In his cover letter, Fingland wrote: “I have spent the majority of my career in smaller rural districts. My knowledge of DeRuyter’s school system and community makes this position appealing to me both personally and professionally.” Fingland said he has a proven track record of leadership, management and collaboration with colleagues, staff, students and the community. He specifically cited his leadership role in increasing the number of students at Weedsport who take college and online courses, noting a 72% jump since 2015. He also noted his role in creating new courses in Weedsport such as Drone Design and Applications, 3-D Printing and Robotics. In addition, he cited his work in implementing the Read 180 program to assist struggling readers and another program, AIMS WEB Plus, to monitor student progress. “I feel one of my greatest strengths is to work with all kinds people with varied backgrounds and experiences,” he wrote. “I am an administrator who is visible, accessible and committed to the school community.”
Kimberly O’Brien has worked nearly 30 years in education and is currently the PK-5 principal and PK-12 director of curriculum development for DeRuyter schools, having first joined the district in 2010. Prior to this experience, her career involved a combination of teaching and administrative roles. From 1989-1998, O’Brien worked as an elementary teacher in the Weedsport and Port Byron districts and at Bishop Ludden/Bishop Grimes. From there, she worked as a planning coordinator at Cayuga-Onondaga BOCES before becoming the supervisor of curriculum instruction and assessment for Broome-Tioga BOCES from 2000-2002. She then became the principal of Millard Fillmore Elementary School in Moravia from 2002-2007 and Tully Elementary School from 2007-2010. Her educational background includes a master’s degree in curriculum development from SUNY Oswego; completion of the Superintendent’s Development Program at SUNY Oswego; a bachelor’s degree in elementary education from SUNY Oswego; and an associate’s degree in human services from Onondaga Community College. She also holds a Certificate of Advanced Study from SUNY Cortland. Outside of her work in public schools, she worked seven years (2000-2007) as an adjunct professor for the graduate education programs at Syracuse University.
In her bid to become the superintendent of DeRuyter schools, O’Brien said she initially was attracted to the principal position at DeRuyter because the small rural district offered “a unique opportunity ... to see a student begin their educational career at four years old and watch them grow every day until they walk across the stage at graduation.” She added: “The small family environment filled with people that care deeply about the students and the community has become my home.” Her resume lists five pages of detailed accomplishments in the areas of instructional leadership, fiscal management, personnel duties, district/board initiatives and more, including her work at the two area BOCES. In her cover letter, O’Brien notes a multitude of tasks she has assumed outside her building responsibilities, including the implementation of new, research-based programs in reading and writing; the implementation of new state standards in ELA and math; the establishment of the 1:1 Chromebook pilot; and the development/implementation of a district strategic plan, among other initiatives. “I am committed to a collaborative working environment will all parties of the school community,” she wrote. “I believe that, together, we will be able to prepare all students for success not only in school, but in life.”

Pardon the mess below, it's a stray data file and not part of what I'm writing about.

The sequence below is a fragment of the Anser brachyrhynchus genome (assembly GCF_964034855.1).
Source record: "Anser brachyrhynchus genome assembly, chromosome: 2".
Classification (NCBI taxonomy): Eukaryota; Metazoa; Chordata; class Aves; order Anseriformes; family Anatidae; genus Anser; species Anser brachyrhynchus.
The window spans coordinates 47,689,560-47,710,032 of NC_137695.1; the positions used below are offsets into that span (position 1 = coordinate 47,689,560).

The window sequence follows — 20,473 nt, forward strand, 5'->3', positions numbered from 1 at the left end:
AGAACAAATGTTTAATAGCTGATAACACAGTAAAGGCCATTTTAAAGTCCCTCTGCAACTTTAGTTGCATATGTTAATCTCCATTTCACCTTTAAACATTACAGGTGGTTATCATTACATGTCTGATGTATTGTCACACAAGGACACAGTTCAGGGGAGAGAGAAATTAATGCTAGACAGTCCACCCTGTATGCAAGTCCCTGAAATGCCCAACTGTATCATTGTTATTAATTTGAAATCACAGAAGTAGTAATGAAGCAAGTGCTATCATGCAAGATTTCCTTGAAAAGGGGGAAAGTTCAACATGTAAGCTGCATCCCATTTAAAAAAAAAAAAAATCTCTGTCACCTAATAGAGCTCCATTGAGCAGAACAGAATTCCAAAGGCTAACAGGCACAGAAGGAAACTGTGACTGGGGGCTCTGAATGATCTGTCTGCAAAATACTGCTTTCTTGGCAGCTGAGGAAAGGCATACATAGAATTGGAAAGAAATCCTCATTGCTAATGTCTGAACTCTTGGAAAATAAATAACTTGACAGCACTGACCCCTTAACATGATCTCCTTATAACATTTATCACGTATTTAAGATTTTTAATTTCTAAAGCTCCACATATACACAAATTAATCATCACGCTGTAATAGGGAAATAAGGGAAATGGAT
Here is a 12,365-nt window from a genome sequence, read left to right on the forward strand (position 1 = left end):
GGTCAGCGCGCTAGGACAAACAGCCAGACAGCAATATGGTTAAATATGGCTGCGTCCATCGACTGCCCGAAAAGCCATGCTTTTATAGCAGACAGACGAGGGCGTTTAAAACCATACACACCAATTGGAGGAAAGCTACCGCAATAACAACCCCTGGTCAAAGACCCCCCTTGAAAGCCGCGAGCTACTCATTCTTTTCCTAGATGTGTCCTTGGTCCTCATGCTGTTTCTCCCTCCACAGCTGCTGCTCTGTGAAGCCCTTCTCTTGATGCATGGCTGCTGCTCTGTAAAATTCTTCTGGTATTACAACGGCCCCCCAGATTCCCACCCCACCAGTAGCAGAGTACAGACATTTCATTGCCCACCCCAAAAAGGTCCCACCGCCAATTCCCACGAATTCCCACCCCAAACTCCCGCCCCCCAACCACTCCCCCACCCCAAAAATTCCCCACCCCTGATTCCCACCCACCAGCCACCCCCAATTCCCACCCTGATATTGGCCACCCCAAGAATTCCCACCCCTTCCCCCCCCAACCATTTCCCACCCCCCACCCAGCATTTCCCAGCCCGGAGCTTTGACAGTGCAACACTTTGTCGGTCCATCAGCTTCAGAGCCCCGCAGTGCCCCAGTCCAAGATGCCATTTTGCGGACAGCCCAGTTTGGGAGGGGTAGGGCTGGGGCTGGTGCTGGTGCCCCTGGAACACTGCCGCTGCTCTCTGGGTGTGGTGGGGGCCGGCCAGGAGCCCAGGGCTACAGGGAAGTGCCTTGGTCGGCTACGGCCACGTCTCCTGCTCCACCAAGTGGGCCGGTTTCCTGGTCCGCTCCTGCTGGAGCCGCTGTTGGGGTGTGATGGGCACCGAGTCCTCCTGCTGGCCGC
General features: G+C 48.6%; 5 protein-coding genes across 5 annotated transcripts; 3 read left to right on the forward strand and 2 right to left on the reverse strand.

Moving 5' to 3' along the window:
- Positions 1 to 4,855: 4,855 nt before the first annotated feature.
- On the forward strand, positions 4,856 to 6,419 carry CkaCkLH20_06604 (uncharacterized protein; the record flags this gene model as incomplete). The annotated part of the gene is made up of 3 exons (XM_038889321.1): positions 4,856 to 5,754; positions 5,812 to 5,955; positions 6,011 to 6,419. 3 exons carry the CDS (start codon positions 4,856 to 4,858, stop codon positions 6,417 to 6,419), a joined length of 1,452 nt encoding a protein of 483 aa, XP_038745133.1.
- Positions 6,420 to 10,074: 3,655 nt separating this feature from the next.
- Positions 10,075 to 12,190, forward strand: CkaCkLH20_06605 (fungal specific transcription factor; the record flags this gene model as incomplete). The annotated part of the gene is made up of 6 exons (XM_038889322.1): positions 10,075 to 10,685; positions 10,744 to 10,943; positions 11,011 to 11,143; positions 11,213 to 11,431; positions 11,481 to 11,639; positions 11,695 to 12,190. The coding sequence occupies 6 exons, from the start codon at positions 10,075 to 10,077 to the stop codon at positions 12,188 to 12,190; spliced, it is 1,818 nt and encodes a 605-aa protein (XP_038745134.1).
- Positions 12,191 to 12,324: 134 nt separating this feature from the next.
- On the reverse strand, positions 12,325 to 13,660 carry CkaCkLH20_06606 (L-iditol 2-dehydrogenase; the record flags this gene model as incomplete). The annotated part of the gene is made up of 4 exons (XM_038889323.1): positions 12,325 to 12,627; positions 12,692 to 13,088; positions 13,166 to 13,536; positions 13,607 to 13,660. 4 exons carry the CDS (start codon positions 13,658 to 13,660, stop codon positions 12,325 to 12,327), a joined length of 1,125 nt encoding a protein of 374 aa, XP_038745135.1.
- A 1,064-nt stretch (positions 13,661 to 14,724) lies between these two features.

OCM BOCES District Superintendent Jody Manning is working with the DeRuyter Central School District in its search for a new superintendent. The DeRuyter Board of Education has carefully outlined steps and laid out a well-considered timeline to ensure a hiring process that brings the most highly qualified pool of candidates to interview. One of these steps involves a community survey of all district stakeholders: students, teachers, staff, parents and other community members. Please take the time to fill out this survey so our Board of Education representatives can get your input on the most important qualifications and priorities for a new district leader. The deadline for this survey is March 27, 2018.